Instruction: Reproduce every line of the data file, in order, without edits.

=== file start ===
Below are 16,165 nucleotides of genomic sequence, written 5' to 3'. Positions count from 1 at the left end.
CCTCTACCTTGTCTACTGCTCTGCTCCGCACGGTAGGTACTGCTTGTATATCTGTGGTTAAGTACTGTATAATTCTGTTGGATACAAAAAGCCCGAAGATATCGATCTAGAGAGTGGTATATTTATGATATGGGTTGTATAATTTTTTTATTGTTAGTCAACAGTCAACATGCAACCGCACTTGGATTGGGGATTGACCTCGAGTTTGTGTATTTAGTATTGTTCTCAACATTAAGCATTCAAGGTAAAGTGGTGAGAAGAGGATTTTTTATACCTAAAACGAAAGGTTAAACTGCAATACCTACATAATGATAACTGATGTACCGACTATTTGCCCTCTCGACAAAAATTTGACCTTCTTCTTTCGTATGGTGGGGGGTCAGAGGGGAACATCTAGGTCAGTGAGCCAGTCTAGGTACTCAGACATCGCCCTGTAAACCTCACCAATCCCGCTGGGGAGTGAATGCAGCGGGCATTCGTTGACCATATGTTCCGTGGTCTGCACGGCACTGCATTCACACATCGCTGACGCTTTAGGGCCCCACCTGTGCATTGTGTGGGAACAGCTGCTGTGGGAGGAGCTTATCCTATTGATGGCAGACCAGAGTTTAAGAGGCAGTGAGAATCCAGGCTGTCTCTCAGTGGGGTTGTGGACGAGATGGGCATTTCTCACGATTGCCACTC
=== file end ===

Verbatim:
Below are 16,165 nucleotides of genomic sequence, written 5' to 3'. Positions count from 1 at the left end.
CCTCTACCTTGTCTACTGCTCTGCTCCGCACGGTAGGTACTGCTTGTATATCTGTGGTTAAGTACTGTATAATTCTGTTGGATACAAAAAGCCCGAAGATATCGATCTAGAGAGTGGTATATTTATGATATGGGTTGTATAATTTTTTTATTGTTAGTCAACAGTCAACATGCAACCGCACTTGGATTGGGGATTGACCTCGAGTTTGTGTATTTAGTATTGTTCTCAACATTAAGCATTCAAGGTAAAGTGGTGAGAAGAGGATTTTTTATACCTAAAACGAAAGGTTAAACTGCAATACCTACATAATGATAACTGATGTACCGACTATTTGCCCTCTCGACAAAAATTTGACCTTCTTCTTTCGTATGGTGGGGGGTCAGAGGGGAACATCTAGGTCAGTGAGCCAGTCTAGGTACTCAGACATCGCCCTGTAAACCTCACCAATCCCGCTGGGGAGTGAATGCAGCGGGCATTCGTTGACCATATGTTCCGTGGTCTGCACGGCACTGCATTCACACATCGCTGACGCTTTAGGGCCCCACCTGTGCATTGTGTGGGAACAGCTGCTGTGGGAGGAGCTTATCCTATTGATGGCAGACCAGAGTTTAAGAGGCAGTGAGAATCCAGGCTGTCTCTCAGTGGGGTTGTGGACGAGATGGGCATTTCTCACGATTGCCACTC